Rowe left the SBA to become deputy director of the Saunders B. Moon Community Action Assoc., a private nonprofit organization that provided services to the low-income community in the Mt. Vernon area of northern VA. After four-and-a-half years with this organization, Rowe became Country Desk Officer at Peace Corps headquarters in Washington, D.C., where he had responsibility for liaison between Peace Corps headquarters and the Peace Corps programs in Cameroon, Gabon, and the Central African Empire, to which he made annual visits. He also served as acting Peace Corps country director in Gabon from September to December in 1981.
Rowe joined the Foreign Service in 1983 and served 18 of the next 25 years overseas. He served as General Services Officer in Dakar, Senegal; Budget and Fiscal Officer in Nairobi, Kenya, and Administrative Officer in Libreville, Gabon before returning to Washington to serve as Country Officer for Haiti during the boat people crisis of the early 90s. He was then selected to participate in the prestigious University Year Program sponsored by the Department of State. He was sent to Harvard University for a year where he earned a master's degree in public administration.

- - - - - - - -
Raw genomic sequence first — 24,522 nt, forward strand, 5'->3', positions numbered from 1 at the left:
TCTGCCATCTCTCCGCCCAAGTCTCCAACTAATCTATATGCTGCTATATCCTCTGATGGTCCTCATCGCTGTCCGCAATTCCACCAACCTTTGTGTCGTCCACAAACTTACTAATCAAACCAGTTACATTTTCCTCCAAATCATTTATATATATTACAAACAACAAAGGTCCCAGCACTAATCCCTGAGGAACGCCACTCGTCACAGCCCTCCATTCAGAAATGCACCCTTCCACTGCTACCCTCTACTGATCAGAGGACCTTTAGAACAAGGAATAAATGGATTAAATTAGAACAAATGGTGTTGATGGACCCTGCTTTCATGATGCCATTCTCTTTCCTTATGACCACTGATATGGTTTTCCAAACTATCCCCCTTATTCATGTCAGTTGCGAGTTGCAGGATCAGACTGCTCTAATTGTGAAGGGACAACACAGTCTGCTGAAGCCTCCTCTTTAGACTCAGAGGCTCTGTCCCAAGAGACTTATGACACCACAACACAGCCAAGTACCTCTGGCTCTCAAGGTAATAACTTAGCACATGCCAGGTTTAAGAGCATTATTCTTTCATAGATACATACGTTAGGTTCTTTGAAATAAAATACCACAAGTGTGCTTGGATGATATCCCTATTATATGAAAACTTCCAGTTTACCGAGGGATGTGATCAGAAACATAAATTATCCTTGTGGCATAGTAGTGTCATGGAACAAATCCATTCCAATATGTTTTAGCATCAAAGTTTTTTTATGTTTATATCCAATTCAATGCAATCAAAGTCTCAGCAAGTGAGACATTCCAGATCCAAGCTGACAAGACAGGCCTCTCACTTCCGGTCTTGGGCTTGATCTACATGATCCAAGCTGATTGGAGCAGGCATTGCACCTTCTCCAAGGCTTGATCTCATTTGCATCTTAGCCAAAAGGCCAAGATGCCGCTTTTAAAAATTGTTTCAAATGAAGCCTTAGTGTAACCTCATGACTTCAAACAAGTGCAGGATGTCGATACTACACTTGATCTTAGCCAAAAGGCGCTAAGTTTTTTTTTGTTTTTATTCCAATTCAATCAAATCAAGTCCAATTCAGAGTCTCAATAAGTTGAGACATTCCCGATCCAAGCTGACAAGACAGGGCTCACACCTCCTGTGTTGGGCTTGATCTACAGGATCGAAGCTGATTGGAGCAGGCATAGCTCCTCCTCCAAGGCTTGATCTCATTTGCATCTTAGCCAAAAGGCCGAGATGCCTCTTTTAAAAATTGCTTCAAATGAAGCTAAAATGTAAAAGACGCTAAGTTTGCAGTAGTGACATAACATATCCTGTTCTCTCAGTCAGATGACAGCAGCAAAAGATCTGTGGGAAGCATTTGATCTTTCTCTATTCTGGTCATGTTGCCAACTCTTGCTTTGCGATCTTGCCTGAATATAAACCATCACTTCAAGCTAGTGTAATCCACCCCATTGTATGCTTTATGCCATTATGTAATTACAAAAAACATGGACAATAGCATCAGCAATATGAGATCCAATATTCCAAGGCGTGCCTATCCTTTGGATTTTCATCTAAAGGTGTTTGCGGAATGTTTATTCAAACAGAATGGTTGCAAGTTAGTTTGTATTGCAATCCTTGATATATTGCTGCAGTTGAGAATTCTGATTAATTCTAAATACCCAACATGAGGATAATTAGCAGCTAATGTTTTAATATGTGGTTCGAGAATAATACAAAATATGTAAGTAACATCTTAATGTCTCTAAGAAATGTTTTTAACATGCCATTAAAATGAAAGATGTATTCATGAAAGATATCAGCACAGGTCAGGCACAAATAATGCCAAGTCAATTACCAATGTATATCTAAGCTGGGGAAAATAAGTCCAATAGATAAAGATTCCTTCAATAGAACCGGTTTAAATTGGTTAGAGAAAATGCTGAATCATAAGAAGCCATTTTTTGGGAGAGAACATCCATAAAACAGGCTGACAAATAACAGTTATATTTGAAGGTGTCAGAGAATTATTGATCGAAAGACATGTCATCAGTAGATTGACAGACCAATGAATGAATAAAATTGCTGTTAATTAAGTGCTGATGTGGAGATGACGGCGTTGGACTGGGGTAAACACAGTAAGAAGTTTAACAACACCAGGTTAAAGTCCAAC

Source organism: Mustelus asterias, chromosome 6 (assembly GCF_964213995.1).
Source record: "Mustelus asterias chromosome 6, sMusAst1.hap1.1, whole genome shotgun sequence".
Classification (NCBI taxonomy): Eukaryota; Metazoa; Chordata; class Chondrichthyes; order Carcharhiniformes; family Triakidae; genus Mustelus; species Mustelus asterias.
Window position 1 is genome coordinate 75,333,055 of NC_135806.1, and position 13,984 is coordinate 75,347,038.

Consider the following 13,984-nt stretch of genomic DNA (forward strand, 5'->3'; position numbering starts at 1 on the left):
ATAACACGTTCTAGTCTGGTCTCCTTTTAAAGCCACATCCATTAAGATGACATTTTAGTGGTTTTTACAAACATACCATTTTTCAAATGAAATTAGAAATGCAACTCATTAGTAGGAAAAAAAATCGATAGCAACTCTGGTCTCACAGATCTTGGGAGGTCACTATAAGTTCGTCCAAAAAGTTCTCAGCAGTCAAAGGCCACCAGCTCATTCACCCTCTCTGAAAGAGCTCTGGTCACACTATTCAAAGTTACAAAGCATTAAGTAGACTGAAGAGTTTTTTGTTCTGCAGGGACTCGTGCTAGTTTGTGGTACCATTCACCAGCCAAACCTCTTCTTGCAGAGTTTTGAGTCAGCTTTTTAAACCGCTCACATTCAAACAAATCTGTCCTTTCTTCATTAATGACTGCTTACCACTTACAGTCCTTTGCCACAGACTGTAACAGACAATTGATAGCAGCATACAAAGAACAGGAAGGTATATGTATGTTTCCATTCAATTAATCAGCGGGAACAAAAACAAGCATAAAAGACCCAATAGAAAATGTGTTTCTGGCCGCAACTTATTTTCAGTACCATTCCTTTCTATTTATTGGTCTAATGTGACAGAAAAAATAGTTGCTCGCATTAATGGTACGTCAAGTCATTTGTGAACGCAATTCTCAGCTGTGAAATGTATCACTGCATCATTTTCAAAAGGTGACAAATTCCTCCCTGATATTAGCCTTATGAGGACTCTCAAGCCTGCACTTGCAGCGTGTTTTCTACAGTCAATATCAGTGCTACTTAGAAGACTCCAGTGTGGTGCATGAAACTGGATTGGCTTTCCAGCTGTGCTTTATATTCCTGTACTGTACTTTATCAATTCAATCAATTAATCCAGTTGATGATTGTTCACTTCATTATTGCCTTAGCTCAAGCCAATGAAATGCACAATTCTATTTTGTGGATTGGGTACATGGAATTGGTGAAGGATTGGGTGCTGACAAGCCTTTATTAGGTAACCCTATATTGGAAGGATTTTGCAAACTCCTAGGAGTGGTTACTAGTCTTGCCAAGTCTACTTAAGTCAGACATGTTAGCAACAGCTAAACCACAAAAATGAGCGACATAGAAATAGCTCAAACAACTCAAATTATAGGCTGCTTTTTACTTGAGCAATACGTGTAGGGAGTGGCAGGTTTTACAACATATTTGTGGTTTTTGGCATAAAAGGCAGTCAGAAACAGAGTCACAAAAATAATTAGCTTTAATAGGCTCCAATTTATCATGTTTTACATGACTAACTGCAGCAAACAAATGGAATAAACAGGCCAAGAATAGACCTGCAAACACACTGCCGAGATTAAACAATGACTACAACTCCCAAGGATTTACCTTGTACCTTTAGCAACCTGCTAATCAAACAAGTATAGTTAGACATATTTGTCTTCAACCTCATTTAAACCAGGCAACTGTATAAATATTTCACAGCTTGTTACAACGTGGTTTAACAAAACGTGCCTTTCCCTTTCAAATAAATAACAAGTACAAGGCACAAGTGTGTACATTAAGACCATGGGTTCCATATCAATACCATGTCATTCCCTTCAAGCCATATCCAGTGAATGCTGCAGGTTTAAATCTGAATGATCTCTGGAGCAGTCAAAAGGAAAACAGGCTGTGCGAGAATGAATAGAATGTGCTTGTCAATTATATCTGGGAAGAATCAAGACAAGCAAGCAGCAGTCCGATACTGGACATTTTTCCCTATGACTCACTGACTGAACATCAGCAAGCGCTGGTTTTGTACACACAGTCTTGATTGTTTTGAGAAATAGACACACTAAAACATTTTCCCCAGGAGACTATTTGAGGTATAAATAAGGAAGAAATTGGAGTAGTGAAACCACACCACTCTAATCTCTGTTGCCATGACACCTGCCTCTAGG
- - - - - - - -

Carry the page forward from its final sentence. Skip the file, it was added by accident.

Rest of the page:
Following the year at Harvard, Rowe served as administrative counselor for two years respectively at each of the U.S. Embassies in Bangladesh, Ethiopia and Cameroon. He then served for three years as deputy chief of Mission in the North Central West African country of Chad, during which time he was promoted to the rank of Counselor in the Senior Foreign Service. Rowe was then selected to participate in the highly competitive and prestigious Senior Seminar at the Department of State, which lasted one year. He completed a two-year tour of duty as Management Counselor at the U.S. Mission in Bogotá, Colombia before assuming in September 2005 the position of managing director of Operations in the Bureau of Overseas Building Operations — a position equivalent to deputy assistant secretary. During the spring of 2008, Rowe was elevated to the position of deputy director of the Bureau of Overseas Building Operations. Rowe holds the diplomatic rank of Minister Counselor, which is equivalent to the military rank of two-star general.
Rowe’s hobbies are photography and flying. He holds a diploma from the New York Institute of Photography and has been a licensed pilot since 1979.
Sylvia G. Stanfield
The U.S. Ambassador to Brunei Darussalam from 1999-2002, Ambassador Sylvia G. Stanfield formally served as as Diplomat-in-Residence at Spelman College. She is a career diplomat and a member of the U.S. Senior Foreign Service with the personal rank of Minister-Counselor.